ACE Hardware, Burke Welding Supply & Tool, Computer Center, Deluxe
Cleaners, First State Bank, Dan Gibbs Insurance, Kent Tire Co., Monahans
Nipple-Up, Pizza Hut, Quality Cleaners (Kermit) and Ward County Teachers Credit Union."

Petit jury panel to report July 7

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The following Ward County citizens have been named to a petit jury panel
to report July 7 for service in the 143rd District Court.
Those called should bring their summons to the second floor of the
courthouse promptly at 8:45 a.m.
Alberto Bustillos Abilia, Harvey Lee Acker, Kevin Dale Acker, Aurora
Bonilla Acosta, Jesse Acosta, Kimberly Ann Acosta, Eugene Aguilar Jr,
Theresa Ann Allen, Rex David Allgood, Socorro Ruiz Anaya, Lonnie B
Anderson, Christopher Chris Arriola, Felix Avila, Reginald Floyd Baily,
Robert L Bandel, Shirley Barksdale, Alicia Marie Barnett, Daphna
Hollingsworth Beckman, Cord Randall Bigham, John Wesley Blackmon,
Emerson Blair, William Brian Booker, Mandy Carlene Brandenburg, Joseph
Adolph Bravo, Michael Eric Bristow, Zena Lynn Brown, Debra Lynn Burnett,
Alvin Monroe Bush, Nancy Ann Calder, Genia Cupp Caldwell, Susan Annette
Caldwell, Pete Lujan Canava, Janet Kay Chandler, Ron Clark, J P Colwell,
Corine Scott Cooper, Loyd Douglas Curbow, Johnny Allison Dalton, Sylvia
Hernandez Davila, Bryan Eugene Davis, Nancy Earl Dawson, Raynaldo Garcia
Dominguez, Kathleen Reynolds Fausett, Amilcar Avalos Flores, Dena Sue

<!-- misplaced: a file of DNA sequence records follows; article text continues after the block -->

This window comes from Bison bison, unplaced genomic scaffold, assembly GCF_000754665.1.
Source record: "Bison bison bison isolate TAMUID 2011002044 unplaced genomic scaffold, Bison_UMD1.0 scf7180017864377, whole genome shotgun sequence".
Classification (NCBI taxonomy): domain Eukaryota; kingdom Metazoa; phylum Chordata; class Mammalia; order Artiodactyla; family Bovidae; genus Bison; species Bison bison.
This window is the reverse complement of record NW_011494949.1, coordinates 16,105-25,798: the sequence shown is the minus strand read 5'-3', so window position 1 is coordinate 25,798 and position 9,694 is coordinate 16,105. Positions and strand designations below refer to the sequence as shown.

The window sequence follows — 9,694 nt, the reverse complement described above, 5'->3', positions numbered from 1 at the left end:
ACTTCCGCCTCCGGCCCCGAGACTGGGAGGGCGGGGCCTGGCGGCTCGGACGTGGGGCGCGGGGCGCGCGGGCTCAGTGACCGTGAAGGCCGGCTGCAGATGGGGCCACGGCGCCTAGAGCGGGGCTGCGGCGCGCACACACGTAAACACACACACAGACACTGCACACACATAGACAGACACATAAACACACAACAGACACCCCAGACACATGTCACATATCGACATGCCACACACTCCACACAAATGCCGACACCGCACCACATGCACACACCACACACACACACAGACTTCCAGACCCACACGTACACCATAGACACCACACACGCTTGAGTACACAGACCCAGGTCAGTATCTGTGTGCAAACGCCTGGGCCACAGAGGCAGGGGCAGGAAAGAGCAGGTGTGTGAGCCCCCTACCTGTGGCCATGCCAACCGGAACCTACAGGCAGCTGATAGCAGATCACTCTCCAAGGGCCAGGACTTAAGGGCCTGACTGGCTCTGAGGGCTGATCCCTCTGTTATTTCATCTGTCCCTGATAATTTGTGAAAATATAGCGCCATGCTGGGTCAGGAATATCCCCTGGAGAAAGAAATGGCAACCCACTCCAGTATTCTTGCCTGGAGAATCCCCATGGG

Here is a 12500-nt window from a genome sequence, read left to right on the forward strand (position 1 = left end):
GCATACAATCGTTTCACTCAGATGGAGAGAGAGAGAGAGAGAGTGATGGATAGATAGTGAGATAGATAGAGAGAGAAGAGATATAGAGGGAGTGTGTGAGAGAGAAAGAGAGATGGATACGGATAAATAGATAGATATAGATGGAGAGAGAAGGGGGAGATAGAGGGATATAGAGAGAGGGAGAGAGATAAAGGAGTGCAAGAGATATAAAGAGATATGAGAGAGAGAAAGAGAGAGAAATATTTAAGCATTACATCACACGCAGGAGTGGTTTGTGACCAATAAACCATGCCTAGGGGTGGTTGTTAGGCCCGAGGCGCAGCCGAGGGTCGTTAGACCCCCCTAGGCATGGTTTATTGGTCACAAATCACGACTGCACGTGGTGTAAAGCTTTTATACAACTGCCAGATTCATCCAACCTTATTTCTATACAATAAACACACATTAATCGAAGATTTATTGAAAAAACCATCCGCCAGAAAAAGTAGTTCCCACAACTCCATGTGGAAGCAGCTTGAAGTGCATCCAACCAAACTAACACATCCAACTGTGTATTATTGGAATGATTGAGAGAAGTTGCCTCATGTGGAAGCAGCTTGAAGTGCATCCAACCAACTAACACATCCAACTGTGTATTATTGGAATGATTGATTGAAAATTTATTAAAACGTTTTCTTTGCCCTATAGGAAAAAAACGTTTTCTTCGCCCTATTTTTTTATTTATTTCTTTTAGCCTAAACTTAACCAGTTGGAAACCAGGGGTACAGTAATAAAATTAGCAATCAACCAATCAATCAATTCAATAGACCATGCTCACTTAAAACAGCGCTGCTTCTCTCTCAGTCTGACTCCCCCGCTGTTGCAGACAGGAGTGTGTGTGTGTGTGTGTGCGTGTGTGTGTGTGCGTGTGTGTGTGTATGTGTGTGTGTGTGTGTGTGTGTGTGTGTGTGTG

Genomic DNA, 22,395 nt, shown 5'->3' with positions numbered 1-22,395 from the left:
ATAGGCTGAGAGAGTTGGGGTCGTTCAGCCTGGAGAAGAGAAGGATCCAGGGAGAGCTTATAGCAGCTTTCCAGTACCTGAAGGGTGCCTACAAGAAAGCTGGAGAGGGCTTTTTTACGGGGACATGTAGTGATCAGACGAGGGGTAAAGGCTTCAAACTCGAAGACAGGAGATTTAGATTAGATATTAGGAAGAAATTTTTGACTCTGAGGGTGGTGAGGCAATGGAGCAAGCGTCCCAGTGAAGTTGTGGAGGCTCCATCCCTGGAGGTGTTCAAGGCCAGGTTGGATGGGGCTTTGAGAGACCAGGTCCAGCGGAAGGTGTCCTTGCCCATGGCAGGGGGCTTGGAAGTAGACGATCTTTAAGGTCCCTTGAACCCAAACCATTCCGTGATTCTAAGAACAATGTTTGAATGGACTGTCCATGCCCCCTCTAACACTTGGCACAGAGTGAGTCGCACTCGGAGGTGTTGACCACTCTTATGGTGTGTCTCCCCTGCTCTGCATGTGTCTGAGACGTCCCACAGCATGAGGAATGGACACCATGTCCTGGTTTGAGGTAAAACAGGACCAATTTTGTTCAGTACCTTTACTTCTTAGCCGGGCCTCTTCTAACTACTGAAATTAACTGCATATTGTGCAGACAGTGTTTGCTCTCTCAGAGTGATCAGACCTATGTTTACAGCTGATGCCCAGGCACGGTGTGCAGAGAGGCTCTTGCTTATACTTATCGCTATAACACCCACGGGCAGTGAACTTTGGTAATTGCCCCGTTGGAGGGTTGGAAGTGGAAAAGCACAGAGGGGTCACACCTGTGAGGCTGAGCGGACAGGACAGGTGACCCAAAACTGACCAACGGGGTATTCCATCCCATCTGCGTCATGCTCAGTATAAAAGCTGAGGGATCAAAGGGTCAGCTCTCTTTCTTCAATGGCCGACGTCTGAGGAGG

Floyd, Laura Ann Floyd, Lea Dlynn Forbush, NaomiRamirez Fuentes and
Albert J. Gallas.
Gregorio Cobos Garcia, Orlando Garcia, Patsy Falcon Garcia, Paula
Tavarez Garcia, Robert Millian Garcia, Thomas Hendricks Garcia, Sam
Preston Golden, Chon Gomez, Billy Ray Hall, Ramona Hanson, Jerry D
Harbin, Ocie Faye Harbin, Wendell Neil Harkey, James Milton Harris,
Jolene Chailland Hash, Richard Royal Hayes, Josephine Heredia, Lendora
Hill, William Wyatt Holladay, Barry Bren Holland, Nelda June Hudson,
Charles B Jones, Yolanda Montez Juarez, Virgie Kelly, Dawn Carol Kidd,
Robert Harold Krauter, Frank James Krhut, Linda Landry Kuhn, Debra
Landreth, Sean Lauier Layman, Johnny Olen Leftwich, Jamie Jonathon
Lerma, Silva Valenzuela Leyva, Sandra L Locke, Julian M Lopez, Norman
Lee Luckie, Esequiel Pardo Lujan, Billy Cy Martin, Isaac Martinez,
Mariano Guerra Martinez, Moises B Martinez, Douglas Ellis Maxey, Kevin
Paul McClelland, Carolyn Sue McCracken, Johnny Beline McCracken, Geneva